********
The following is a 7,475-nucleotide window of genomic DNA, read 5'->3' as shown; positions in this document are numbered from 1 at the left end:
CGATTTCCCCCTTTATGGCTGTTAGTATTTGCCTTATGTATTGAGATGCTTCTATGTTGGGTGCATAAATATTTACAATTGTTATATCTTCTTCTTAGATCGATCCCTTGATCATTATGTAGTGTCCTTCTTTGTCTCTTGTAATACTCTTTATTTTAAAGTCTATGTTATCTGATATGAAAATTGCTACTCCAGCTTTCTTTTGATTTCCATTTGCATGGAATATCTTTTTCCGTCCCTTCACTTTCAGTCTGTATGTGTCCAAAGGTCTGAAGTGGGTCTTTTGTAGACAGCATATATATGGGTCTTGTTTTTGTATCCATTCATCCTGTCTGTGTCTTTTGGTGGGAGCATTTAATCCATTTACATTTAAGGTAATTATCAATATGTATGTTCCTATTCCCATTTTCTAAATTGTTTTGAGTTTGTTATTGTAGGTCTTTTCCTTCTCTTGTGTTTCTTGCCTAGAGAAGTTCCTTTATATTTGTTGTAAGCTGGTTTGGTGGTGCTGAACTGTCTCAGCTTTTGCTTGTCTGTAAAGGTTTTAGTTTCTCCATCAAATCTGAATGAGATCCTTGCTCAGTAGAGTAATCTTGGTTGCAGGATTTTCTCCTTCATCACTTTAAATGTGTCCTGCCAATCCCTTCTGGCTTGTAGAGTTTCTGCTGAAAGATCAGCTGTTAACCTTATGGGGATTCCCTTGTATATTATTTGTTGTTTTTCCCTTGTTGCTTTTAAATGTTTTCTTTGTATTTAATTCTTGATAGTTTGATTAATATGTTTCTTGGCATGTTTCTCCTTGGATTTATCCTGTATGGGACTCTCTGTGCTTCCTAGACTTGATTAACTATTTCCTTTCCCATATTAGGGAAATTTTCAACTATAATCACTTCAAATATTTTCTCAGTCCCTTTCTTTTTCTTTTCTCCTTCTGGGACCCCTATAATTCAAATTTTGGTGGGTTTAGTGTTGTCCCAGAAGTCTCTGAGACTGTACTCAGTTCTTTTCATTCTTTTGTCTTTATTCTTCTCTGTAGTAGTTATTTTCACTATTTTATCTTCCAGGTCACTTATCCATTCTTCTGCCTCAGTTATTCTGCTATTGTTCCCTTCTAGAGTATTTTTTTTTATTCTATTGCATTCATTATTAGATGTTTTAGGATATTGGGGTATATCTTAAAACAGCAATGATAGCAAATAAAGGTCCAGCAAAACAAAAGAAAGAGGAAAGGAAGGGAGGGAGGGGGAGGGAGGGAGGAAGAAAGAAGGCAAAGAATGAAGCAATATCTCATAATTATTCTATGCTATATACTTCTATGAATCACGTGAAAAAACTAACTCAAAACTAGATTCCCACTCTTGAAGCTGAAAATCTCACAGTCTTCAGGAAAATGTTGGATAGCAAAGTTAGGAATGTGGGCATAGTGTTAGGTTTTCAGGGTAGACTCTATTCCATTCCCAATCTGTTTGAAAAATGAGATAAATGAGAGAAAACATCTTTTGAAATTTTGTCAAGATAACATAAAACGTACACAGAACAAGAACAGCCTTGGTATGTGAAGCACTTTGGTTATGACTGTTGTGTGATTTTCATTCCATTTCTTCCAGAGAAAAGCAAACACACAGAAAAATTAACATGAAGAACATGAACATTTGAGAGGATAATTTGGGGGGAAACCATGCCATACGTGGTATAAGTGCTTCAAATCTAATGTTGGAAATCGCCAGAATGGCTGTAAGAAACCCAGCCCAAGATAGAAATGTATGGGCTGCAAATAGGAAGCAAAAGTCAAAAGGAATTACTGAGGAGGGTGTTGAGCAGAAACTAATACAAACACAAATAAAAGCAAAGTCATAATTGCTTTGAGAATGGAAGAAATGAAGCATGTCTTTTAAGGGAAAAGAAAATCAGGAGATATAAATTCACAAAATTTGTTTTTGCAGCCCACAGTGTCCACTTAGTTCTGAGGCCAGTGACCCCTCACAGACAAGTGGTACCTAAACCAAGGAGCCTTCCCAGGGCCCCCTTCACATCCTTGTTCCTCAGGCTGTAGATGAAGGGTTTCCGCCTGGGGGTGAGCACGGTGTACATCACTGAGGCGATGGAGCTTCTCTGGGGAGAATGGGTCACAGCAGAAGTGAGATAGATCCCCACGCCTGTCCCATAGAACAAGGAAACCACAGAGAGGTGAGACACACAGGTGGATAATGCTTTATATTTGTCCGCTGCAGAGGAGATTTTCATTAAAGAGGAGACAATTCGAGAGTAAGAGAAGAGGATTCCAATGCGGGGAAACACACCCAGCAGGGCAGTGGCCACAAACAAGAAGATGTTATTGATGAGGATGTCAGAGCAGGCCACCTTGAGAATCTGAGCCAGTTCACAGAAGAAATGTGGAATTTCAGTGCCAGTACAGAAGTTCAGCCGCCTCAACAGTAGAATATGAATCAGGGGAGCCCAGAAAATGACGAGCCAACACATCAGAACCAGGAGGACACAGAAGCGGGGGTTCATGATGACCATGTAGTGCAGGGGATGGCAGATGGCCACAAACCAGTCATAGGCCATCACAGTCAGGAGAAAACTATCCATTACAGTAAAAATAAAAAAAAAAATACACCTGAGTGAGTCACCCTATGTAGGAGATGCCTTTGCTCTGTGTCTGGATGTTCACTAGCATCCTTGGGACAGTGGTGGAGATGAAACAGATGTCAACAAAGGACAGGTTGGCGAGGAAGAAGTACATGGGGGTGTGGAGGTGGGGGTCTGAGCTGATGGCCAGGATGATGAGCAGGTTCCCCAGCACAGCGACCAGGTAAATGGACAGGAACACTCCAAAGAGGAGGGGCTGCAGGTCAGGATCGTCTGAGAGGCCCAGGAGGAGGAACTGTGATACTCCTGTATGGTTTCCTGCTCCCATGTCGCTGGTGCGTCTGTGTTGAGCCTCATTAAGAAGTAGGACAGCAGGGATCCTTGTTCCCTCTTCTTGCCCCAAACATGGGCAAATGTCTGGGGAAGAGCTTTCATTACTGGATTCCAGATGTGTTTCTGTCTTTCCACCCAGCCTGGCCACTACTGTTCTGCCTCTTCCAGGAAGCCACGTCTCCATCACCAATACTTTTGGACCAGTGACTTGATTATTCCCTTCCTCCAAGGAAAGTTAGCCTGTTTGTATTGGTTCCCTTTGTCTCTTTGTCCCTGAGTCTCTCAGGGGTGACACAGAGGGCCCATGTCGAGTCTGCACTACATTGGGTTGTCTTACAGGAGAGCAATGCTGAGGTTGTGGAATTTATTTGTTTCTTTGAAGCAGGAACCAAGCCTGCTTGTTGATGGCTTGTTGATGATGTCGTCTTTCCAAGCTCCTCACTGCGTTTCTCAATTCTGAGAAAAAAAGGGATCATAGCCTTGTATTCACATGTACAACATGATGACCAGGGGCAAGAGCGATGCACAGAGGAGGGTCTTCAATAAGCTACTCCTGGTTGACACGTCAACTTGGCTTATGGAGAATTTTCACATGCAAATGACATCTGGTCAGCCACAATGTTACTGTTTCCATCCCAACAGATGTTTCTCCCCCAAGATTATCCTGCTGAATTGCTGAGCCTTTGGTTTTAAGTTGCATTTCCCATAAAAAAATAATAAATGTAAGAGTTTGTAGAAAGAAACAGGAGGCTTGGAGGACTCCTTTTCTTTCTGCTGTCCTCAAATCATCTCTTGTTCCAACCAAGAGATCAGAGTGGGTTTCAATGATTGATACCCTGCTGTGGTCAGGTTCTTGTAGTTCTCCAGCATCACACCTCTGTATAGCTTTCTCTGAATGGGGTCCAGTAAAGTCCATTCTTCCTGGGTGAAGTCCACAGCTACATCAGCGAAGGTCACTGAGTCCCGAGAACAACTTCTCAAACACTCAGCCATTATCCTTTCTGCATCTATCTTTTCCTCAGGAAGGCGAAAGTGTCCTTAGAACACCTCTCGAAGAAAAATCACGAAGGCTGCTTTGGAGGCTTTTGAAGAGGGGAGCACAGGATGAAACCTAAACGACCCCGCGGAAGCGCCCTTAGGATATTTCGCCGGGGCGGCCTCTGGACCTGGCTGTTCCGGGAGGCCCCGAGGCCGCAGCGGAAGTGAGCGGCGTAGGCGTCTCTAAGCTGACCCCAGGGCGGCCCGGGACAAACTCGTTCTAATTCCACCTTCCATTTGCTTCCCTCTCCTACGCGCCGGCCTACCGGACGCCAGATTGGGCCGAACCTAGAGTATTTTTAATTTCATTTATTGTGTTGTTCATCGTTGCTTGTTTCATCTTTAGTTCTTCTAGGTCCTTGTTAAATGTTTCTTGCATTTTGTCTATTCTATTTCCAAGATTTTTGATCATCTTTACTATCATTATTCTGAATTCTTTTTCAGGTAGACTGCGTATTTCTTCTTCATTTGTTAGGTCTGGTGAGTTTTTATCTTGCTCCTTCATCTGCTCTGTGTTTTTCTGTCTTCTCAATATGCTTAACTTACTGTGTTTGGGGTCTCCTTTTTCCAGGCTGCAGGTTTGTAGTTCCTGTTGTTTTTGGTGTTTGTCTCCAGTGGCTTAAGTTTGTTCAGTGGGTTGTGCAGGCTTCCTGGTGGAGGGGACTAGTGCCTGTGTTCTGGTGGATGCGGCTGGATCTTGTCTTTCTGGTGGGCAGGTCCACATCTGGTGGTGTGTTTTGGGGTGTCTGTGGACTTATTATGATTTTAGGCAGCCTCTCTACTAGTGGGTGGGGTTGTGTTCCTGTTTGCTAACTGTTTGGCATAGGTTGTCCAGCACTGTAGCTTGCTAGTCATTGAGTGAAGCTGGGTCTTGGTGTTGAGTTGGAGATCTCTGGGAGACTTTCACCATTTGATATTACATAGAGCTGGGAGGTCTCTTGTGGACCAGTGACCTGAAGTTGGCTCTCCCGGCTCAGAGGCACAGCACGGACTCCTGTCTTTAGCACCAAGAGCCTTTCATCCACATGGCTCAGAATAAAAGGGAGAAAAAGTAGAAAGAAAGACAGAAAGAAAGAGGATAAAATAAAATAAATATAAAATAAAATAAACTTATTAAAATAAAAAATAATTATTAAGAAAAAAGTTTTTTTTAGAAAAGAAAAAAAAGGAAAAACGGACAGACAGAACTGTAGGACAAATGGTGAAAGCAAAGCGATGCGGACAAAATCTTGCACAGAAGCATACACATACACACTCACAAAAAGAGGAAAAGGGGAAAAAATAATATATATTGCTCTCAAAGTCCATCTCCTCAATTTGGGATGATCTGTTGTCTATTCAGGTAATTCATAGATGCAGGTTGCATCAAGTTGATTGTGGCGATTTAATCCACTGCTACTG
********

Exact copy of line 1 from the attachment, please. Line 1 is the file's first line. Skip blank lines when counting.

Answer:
The following is a 7,475-nucleotide window of genomic DNA, read 5'->3' as shown; positions in this document are numbered from 1 at the left end: